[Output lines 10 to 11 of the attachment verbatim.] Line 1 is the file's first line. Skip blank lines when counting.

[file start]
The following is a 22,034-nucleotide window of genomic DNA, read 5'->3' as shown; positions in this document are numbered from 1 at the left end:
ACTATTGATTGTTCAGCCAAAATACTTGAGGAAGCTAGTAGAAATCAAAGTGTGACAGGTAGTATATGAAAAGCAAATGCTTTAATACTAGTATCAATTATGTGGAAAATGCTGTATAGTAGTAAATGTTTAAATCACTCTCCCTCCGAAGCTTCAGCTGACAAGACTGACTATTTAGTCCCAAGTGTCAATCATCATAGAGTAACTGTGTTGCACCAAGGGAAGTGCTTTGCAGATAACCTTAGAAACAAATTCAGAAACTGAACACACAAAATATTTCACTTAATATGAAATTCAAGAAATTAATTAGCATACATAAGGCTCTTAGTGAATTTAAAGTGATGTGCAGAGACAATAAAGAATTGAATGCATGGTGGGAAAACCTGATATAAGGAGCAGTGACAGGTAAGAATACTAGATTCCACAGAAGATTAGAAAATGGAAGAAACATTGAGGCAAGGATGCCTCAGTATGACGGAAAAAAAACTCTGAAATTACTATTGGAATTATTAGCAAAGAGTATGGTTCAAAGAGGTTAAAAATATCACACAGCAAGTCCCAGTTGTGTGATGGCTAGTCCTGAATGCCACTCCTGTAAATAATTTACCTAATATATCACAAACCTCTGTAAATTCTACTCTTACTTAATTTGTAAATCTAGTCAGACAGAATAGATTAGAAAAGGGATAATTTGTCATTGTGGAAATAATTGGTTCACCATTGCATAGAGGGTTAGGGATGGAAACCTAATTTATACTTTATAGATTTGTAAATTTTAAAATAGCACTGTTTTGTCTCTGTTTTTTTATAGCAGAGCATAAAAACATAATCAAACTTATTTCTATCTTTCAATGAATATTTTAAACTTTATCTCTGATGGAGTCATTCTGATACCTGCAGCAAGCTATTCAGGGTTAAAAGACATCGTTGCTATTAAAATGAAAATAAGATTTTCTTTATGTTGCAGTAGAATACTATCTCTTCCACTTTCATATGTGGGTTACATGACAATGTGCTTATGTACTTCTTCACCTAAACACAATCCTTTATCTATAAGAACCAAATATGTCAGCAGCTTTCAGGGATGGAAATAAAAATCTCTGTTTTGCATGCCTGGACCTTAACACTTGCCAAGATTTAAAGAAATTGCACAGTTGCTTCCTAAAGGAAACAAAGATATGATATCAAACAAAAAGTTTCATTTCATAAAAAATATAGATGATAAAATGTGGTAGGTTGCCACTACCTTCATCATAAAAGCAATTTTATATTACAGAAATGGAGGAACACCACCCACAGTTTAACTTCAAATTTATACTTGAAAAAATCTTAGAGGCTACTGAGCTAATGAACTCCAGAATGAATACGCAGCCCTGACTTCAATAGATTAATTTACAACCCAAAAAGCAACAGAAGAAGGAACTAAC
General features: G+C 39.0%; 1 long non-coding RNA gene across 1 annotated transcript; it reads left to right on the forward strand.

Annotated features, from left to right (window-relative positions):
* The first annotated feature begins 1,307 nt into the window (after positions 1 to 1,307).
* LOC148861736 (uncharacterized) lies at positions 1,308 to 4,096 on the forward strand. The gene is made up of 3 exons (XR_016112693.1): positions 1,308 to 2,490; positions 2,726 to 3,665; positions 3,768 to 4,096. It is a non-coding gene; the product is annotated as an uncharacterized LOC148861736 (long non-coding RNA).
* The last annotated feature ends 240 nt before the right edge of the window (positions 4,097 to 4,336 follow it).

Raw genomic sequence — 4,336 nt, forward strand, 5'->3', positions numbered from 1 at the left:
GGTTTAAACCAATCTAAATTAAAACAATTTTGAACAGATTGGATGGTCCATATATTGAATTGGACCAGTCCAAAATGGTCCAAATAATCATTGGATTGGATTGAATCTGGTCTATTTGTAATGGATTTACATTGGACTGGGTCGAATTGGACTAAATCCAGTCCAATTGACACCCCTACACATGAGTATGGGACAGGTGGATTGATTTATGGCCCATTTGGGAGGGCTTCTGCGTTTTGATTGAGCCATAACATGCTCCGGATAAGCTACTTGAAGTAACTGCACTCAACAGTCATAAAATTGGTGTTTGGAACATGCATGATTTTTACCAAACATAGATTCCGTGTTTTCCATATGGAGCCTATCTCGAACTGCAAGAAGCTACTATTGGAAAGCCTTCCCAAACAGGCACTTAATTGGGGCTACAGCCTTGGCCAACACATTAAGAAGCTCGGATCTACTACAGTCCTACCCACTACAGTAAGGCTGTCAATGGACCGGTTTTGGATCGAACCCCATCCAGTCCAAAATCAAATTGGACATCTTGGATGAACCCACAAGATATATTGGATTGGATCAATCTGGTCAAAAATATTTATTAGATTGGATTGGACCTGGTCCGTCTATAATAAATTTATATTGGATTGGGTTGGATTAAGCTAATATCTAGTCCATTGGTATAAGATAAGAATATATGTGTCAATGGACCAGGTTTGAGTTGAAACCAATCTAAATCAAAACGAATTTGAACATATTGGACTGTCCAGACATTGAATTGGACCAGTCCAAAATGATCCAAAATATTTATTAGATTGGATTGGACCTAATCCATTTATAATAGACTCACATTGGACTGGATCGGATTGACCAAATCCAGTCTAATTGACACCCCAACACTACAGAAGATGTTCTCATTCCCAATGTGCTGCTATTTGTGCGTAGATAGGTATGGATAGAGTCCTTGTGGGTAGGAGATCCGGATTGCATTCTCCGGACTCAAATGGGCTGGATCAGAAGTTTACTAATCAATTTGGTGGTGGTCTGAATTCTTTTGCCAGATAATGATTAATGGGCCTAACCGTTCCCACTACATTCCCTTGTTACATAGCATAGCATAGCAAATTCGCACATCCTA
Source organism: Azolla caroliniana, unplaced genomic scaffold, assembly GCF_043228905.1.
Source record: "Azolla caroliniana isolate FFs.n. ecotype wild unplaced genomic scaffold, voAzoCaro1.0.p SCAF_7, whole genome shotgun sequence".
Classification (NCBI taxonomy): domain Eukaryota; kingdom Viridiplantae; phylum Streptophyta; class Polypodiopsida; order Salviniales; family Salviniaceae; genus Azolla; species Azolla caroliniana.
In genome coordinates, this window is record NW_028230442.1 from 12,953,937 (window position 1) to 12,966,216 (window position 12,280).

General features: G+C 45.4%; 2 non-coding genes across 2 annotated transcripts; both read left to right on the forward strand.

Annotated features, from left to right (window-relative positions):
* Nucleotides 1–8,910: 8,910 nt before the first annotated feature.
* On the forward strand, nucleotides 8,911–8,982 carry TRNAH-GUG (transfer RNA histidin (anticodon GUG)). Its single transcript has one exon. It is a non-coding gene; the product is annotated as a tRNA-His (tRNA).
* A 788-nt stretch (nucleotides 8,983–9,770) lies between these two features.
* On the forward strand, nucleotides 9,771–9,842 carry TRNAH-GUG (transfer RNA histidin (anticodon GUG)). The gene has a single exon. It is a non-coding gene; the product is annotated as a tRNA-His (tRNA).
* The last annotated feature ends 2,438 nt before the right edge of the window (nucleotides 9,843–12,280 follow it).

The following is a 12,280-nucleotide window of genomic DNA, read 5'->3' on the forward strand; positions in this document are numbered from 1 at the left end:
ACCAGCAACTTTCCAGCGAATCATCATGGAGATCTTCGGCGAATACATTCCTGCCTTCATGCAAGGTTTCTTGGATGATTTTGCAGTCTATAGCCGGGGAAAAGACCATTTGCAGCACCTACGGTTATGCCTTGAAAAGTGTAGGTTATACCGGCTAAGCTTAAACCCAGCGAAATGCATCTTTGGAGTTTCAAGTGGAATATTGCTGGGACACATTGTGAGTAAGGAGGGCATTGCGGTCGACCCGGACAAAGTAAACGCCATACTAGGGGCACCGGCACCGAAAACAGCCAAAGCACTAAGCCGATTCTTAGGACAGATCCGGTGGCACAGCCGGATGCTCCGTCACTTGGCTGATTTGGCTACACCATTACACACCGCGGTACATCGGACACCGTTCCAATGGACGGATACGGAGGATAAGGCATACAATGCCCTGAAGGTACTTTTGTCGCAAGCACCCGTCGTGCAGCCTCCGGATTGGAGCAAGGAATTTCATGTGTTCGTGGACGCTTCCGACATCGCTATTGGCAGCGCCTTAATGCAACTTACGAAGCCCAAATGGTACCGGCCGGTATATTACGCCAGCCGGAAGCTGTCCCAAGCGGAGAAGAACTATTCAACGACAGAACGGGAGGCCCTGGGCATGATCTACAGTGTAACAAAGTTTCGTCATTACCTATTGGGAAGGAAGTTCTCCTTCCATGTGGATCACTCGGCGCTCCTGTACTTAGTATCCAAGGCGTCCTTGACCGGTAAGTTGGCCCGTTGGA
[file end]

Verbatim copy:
Source organism: Azolla caroliniana, unplaced genomic scaffold, assembly GCF_043228905.1.
Source record: "Azolla caroliniana isolate FFs.n. ecotype wild unplaced genomic scaffold, voAzoCaro1.0.p SCAF_7, whole genome shotgun sequence".